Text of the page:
[Taxacom] clique analysis in texbooks

Richard Jensen rjensen at saintmarys.edu
Fri Aug 12 09:48:22 CDT 2011

Sometimes we can "guess better".  Years ago, before the development of 
PAUP and other more sophisticated software, I used the then current 
version (mainframe) of Steve Farris' parsimony program to create a 
phylogeny for oaks.  I was able, by "intuitive" branch swapping, to 
create a more parsimonious tree than was generated by the software.  Of 
course, today's algorithms do this for us to generate (with small data 
sets) THE most parsimonious tree(s) for the data.

"Fiddling" is ok, as long as one provides a sound rationale for the 
fiddling.  I'm not sure what Nero's rationale was, although much was 
lost because he did fiddle around!

On 8/12/2011 9:59 AM, Richard Petit wrote:
>> IMO, morphological cladograms, if you fiddle with them enough, can make
>> a fine natural key. This would be good guidance to evolutionary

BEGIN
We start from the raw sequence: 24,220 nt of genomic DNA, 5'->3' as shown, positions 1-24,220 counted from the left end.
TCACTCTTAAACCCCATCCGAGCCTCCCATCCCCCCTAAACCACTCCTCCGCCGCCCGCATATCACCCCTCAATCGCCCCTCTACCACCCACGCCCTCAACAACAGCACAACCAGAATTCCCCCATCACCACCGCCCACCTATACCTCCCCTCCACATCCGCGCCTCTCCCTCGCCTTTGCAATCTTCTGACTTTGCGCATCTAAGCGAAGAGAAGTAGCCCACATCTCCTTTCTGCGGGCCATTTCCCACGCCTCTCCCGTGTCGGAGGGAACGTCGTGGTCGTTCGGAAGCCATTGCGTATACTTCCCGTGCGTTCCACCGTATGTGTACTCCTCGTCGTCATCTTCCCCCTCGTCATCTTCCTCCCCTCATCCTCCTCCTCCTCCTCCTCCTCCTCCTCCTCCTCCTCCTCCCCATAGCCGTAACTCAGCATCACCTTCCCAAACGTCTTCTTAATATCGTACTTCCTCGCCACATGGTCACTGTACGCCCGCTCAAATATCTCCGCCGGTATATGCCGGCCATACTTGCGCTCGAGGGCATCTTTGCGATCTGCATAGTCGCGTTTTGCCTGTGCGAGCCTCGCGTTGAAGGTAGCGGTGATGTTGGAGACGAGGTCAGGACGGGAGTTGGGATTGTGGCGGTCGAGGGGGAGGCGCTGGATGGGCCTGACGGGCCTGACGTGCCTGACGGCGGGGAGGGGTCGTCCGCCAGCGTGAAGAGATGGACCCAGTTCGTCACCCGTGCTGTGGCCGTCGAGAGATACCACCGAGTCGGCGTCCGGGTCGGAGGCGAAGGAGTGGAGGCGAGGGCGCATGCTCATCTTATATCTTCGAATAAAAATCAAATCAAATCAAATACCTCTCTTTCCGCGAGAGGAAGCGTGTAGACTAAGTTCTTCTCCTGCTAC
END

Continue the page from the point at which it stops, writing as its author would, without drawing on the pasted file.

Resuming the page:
>> relationships, and one might expect such morphological relationships to
>> be different from the relationships in molecular trees for reasons I've
>> gone on and on about.
> This demonstrates the analogy I brought up a year or two ago about weighing pigs. "Fiddling" with a cladogram is exactly the same as "taking out rocks you might have guessed wrong and replacing them with rocks you think you can guess better."
> dick p.
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Richard J. Jensen, Professor
Department of Biology
Saint Mary's College
Notre Dame, IN 46556
Tel: 574-284-4674

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